Fall is creeping into my part of the world; harvest is in full swing and my thoughts are turning now to large dinners with ham, turkey and all the fixings. Of course, one of the things I am most thankful for after such a meal is catalysts.
The term catalyst is commonly used as an expression to identify a person or moment that started an event. In my world, it is a substance that helps speeds things up without being used up.
When traveling, vehicles are usually restricted to a few pathways available to go from point A to point B. The same is true in chemical reactions. A catalyst opens up a new pathway that allows the reaction to take place faster.
A popular (loose use of the term) lab that I have my students perform is the “digestion” of table sugar (sucrose) with either boiling concentrated sulfuric acid or human saliva. Once the acid reaction is going, the lab partners take turns filling a small beaker with spit (hence the loose use of the term popular). After about an hour of collection time, 5-10 mL of saliva is added to a different sample of sugar of the same size and allowed to sit on the counter. Within minutes a noticeable reaction is occurring and in under an hour the saliva has visibly completed the process while the acid still boils away. After the three hours in lab, the acid experiment is disposed of without completion.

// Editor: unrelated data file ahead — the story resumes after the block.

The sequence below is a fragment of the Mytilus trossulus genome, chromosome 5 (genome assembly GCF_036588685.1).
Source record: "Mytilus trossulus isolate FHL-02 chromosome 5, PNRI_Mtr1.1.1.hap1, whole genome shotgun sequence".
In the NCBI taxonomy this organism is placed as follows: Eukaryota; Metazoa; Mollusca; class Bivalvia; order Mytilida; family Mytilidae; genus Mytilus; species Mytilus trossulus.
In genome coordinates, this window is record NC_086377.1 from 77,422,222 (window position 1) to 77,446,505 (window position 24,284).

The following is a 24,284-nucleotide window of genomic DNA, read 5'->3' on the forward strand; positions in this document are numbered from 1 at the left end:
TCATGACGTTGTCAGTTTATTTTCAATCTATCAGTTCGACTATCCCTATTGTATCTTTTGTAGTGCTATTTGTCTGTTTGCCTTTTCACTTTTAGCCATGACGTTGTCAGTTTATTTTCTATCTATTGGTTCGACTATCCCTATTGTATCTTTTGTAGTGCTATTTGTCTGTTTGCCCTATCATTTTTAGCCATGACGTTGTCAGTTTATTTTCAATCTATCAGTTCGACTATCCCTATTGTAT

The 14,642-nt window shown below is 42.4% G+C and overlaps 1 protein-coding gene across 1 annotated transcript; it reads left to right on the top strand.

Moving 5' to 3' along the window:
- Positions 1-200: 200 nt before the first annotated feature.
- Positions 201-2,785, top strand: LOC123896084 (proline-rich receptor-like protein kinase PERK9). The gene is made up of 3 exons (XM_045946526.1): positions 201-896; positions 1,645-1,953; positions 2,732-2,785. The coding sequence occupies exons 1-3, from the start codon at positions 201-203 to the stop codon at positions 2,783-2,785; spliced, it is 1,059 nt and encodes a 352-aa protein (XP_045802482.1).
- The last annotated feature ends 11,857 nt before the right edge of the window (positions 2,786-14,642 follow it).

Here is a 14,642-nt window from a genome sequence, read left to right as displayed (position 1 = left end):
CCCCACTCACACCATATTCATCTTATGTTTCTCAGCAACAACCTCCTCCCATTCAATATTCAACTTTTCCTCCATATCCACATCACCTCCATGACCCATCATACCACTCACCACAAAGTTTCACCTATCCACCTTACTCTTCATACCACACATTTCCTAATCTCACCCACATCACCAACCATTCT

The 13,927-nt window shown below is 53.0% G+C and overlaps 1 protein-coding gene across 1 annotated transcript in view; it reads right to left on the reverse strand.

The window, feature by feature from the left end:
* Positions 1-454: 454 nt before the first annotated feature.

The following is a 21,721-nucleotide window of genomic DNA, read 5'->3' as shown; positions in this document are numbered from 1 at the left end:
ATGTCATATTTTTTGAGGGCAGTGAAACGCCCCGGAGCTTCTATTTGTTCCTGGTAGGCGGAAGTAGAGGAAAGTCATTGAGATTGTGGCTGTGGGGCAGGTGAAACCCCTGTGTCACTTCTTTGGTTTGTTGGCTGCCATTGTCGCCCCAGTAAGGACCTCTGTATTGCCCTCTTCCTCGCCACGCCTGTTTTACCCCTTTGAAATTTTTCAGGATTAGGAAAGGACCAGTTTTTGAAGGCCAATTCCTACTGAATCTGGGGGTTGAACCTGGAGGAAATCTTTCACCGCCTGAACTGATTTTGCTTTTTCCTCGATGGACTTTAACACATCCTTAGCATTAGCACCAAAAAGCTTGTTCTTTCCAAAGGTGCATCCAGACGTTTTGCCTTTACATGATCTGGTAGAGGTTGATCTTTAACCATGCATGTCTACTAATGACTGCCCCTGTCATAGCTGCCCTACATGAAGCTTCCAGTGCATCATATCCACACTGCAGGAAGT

No amount of lecture time on kinetics and catalysts can compare to the simple visual demonstration of the power and usefulness of biological catalysts called enzymes.
Section 10.9 of the Physical Chemistry textbook discusses the use of these enzymes and their effect on different substrates and of course the mathematical relationship between them. If a picture is worth a thousand words, this simple demonstration is worth ten times that.
So as I am taking my after meal nap, I’ll just be thankful for all the little amylases, proteases, lipases and all their counterparts helping me digest my feast, as I work up an appetite for dessert!